[AWN, BSD, HS] The reason for bleeding fluid out of the brake system is that brake fluid can absorb moisture even when it is in the system. As this happens, the fluid becomes less resistant to boiling. Bleed your brakes at least once a year, or before (and maybe during and after) a track session. Only use brake fluid that hasn’t been previously opened.

Jack up car. Remove wheels. Start at the corner furthest from the master cylinder (right-rear for most of us). Remove plastic or rubber cap over bleeder valve in caliper. Use box end wrench to loosen bleeder valve.

Instead of using a “catch pan”, use a bit of surgical or aquarium tubing that fits the bleed nipple tightly, make a vertical loop with the tube so fluid stays up in it – or keep the end submerged in the old fluid. If you do this, you’ll drastically reduce the chance of air getting sucked back in. I use a 1-pint plastic OJ bottle with a bit of wire around the its neck — the wire will let you hang the bottle on a nearby bit of hardware.

Make sure that the end of the hose is always immersed in the fluid in the bottle. Immersing the end of the hose in brake fluid will keep air from being sucked back into the system. If you use the bottle, you don’t need to close the valve after each pump, you can just let your wife pump the pedal until you get a steady flow of bubble-free fluid into the bottle. When you see that steady flow, have her hold the pedal at the bottom of its travel, then close the bleeder valve, let her release the pedal, and move to the left rear, then right front, then left-front wheels (in that order).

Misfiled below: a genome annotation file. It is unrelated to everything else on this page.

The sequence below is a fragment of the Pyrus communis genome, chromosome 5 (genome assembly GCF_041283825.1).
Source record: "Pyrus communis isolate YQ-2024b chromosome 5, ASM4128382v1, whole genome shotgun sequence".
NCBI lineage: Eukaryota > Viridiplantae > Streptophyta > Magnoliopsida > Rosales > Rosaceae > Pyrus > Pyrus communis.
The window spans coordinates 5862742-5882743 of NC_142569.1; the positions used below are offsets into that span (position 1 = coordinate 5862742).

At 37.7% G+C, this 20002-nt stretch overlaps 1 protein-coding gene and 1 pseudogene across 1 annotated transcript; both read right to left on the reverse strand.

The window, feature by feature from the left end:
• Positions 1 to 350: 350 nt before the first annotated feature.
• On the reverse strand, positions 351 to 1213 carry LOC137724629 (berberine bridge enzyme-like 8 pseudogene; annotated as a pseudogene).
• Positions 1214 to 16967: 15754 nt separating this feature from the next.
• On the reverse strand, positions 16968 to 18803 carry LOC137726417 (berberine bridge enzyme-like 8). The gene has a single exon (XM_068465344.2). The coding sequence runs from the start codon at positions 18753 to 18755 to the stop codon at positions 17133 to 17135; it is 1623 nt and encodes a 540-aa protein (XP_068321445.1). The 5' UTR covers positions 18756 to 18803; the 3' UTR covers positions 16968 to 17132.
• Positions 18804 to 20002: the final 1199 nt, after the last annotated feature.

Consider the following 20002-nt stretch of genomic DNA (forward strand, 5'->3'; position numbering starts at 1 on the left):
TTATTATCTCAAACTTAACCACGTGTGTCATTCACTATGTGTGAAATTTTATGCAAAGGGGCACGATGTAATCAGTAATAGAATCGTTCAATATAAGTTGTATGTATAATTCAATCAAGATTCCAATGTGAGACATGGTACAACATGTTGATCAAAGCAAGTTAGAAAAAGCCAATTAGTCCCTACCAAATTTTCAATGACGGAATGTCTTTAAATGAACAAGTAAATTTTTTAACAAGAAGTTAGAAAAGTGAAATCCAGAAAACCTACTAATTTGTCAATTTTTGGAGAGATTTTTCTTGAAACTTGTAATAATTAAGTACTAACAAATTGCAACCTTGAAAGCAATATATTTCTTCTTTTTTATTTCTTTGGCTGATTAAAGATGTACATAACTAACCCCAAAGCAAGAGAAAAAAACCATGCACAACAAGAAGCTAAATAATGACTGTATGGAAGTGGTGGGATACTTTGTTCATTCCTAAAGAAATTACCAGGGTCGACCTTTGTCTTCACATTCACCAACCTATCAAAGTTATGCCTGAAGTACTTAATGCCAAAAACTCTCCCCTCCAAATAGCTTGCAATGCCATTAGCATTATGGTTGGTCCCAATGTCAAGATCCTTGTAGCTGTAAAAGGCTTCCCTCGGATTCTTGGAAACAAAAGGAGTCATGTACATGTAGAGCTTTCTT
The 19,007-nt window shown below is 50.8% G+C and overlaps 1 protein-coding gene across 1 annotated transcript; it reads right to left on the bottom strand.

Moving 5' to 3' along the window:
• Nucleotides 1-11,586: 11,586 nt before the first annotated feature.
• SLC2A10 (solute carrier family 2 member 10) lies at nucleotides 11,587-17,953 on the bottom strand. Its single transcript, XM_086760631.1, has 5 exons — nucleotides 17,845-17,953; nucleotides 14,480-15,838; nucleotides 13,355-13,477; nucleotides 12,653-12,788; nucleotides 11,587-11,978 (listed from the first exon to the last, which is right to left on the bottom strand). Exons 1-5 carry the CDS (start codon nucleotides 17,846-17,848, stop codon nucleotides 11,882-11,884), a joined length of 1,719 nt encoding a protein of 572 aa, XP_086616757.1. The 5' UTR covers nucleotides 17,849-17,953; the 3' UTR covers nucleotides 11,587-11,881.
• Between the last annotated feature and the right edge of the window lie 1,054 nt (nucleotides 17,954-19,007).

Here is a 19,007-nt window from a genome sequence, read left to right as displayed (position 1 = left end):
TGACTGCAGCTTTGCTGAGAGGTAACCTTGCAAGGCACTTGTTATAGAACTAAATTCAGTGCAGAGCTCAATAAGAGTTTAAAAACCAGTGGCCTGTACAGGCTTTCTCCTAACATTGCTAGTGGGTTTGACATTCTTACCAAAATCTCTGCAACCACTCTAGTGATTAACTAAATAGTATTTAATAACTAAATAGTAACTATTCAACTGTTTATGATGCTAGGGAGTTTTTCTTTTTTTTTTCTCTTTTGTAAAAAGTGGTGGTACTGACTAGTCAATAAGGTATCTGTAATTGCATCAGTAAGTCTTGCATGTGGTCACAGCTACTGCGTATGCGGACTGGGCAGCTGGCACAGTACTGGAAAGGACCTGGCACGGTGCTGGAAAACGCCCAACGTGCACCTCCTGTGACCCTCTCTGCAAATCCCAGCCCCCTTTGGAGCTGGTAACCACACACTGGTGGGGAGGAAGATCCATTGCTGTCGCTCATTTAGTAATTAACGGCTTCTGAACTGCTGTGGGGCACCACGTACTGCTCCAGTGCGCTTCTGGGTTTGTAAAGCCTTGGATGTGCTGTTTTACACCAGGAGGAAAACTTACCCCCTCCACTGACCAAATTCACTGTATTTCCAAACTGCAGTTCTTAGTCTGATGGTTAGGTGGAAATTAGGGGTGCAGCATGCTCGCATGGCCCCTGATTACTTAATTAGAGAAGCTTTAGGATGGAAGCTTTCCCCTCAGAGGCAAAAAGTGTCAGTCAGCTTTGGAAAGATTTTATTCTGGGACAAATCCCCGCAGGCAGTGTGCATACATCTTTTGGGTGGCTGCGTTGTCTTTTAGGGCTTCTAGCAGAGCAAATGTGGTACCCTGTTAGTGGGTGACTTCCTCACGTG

By the way, Carroll Smith and Mac Tilton say that the brake-pedal pumping must be done GENTLY so as to prevent the fuid from cavitating in the system, so ask your wife to press the pedal BY HAND. On the RR caliper do about 8-10 pumps, the others only need 3-4.

Do NOT get brake fluid on paint. NEVER bleed the brakes with the brake pads removed.

Bleeding the brakes never means “emptying” them.

There are really two different things to do with brake fluid: bleed and flush. Bleed is where you replace a little of the fluid. This may be done after a brake pad change or after boiling the fluid in the calipers.

Flushing the system is where you replace all the fluid in the system. This would be done on a yearly or bi-yearly basis or after major brake system work.

The procedure for both of these is to remove fluid from the brake caliper bleeder valve and:
1) open bleeder valve
2) press brake pedal and hold down
3) close bleeder valve
4) release brake pedal
5) repeat

(Have an assistant do the brake pedal pumping.)

You keep the brake fluid reservoir from going below the “min” line during this procedure by adding brake fluid after 8 pumps or so.

Both bleeding and flushing the system are often referred to as “bleeding” because the valve on the caliper is called a bleed valve.